Issa's rise to committee leadership was slightly more accelerated than his chairman's. The fiery conservative, vocal on a range of issues, from technology to Middle East relations, assumed office in 2001. Issa credits his friend, mentor and predecessor, former Rep. Tom Davis, R-Va., with helping him become ranking member of the committee. "Tom and I were friends before I came to Congress. He helped me get on the committee and helped me rise to the position I have today," Issa says. "People throw the term mentor around pretty lightly. I'm choosing not to throw it around lightly, but a lot of what I plan to do is because I got an opportunity to work so closely with Tom."
Davis says Issa understands the appropriate role of oversight and how to use it. "He gets it," Davis says. The former ranking member also sees Issa's extensive business and technology experience-the congressman founded Directed Electronics Inc., known for its flagship product, the Viper car alarm-as an asset to the committee.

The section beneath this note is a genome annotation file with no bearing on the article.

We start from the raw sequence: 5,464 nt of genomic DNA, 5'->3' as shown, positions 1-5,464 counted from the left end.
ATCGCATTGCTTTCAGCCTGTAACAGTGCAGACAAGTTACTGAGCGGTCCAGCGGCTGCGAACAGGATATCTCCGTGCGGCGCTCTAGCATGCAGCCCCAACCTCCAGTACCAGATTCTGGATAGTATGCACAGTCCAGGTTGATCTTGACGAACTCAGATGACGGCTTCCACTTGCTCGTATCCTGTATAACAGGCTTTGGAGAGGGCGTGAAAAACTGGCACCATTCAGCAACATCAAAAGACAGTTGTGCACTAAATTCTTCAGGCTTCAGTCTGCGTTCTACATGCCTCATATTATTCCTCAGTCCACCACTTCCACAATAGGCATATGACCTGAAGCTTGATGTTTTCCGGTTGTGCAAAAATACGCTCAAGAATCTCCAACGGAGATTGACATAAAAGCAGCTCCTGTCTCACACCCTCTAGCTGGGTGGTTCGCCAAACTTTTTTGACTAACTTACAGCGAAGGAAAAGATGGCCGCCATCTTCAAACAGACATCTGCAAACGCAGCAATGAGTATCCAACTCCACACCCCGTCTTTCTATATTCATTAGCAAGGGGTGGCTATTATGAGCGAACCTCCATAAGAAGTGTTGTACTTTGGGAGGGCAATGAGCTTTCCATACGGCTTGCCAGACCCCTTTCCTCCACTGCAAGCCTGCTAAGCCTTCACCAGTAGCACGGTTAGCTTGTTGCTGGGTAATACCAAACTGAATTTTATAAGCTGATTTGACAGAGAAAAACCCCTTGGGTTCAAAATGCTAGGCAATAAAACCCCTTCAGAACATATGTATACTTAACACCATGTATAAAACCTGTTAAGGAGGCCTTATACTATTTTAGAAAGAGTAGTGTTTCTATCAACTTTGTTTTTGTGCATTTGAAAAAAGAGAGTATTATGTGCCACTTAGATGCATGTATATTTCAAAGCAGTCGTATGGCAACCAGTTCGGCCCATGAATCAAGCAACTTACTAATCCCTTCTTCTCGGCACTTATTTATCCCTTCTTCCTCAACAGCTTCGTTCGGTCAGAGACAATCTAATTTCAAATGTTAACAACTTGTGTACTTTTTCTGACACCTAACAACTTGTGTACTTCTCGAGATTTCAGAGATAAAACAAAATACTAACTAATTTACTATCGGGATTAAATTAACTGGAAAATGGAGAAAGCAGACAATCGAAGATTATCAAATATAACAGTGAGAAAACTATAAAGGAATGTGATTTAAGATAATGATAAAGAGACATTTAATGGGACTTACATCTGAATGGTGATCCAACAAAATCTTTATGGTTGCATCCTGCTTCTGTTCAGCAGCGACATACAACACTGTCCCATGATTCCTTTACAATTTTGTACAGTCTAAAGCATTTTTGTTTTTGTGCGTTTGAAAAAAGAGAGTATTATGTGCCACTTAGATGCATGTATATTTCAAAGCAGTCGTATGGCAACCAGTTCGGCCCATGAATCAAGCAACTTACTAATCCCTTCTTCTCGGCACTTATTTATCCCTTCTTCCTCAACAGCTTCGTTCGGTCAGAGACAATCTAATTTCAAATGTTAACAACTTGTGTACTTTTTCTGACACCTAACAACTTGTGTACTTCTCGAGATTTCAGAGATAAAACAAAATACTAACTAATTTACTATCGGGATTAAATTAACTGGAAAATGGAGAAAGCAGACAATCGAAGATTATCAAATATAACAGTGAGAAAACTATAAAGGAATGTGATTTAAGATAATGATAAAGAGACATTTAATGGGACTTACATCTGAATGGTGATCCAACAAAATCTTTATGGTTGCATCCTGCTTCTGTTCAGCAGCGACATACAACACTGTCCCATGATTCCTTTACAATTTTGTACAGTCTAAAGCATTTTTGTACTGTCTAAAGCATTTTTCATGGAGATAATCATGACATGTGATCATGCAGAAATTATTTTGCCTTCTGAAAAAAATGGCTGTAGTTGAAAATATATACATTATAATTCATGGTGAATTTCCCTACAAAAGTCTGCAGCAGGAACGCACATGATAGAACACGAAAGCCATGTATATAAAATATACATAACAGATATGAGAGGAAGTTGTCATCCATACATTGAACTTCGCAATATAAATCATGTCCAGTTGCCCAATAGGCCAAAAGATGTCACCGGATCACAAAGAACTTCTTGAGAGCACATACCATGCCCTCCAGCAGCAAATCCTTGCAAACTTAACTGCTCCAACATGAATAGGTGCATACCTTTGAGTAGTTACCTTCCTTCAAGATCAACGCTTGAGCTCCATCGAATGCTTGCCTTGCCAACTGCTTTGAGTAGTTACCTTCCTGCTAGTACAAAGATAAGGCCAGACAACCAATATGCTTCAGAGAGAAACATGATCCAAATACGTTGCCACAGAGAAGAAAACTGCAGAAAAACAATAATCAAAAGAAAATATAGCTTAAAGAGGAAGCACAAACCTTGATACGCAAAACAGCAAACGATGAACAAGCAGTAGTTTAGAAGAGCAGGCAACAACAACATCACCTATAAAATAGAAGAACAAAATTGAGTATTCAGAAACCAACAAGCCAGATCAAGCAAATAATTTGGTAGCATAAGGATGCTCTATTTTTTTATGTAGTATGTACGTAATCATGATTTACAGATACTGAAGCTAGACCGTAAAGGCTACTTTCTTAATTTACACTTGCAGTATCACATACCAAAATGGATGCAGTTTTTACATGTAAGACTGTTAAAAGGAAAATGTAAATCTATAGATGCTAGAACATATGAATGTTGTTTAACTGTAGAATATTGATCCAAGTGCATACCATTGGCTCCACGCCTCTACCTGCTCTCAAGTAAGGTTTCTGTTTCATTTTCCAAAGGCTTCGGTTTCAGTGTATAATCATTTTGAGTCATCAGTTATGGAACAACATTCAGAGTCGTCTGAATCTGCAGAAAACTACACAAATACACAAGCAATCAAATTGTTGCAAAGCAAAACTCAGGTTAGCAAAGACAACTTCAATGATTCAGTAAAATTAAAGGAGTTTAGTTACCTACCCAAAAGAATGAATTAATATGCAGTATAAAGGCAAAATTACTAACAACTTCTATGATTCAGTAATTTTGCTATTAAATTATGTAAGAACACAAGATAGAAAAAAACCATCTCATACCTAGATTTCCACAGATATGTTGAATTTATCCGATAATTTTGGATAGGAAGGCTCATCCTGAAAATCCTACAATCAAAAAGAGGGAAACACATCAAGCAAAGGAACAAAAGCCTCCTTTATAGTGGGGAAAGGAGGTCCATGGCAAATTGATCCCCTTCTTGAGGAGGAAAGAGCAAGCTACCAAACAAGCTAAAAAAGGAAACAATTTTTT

McCaskill, chairwoman of the new Senate subcommittee on contracting oversight, says bringing the perspective she gained from serving as Missouri state auditor for eight years to the Senate was natural. "I decided quickly that I wanted to continue to focus on rooting out government waste, and, as we all know, there's plenty of waste in contracting," she says. "As state auditor, it was about following the money, so I think that trained me to look at things differently than some of my colleagues."
The bottom line for all three lawmakers is cooperation. McCaskill fosters a friendly relationship with the subcommittee's acting ranking member, Susan Collins, R-Maine, following the bipartisan tone set by committee chairman Joe Lieberman, I-Conn.
But Towns and Issa must reverse a history of partisan rancor on their committee. Their predecessors, Waxman and Davis, sparred often in hearings and in the press, with Davis frequently accusing Waxman of excessive partisanship in his investigations and in his tone.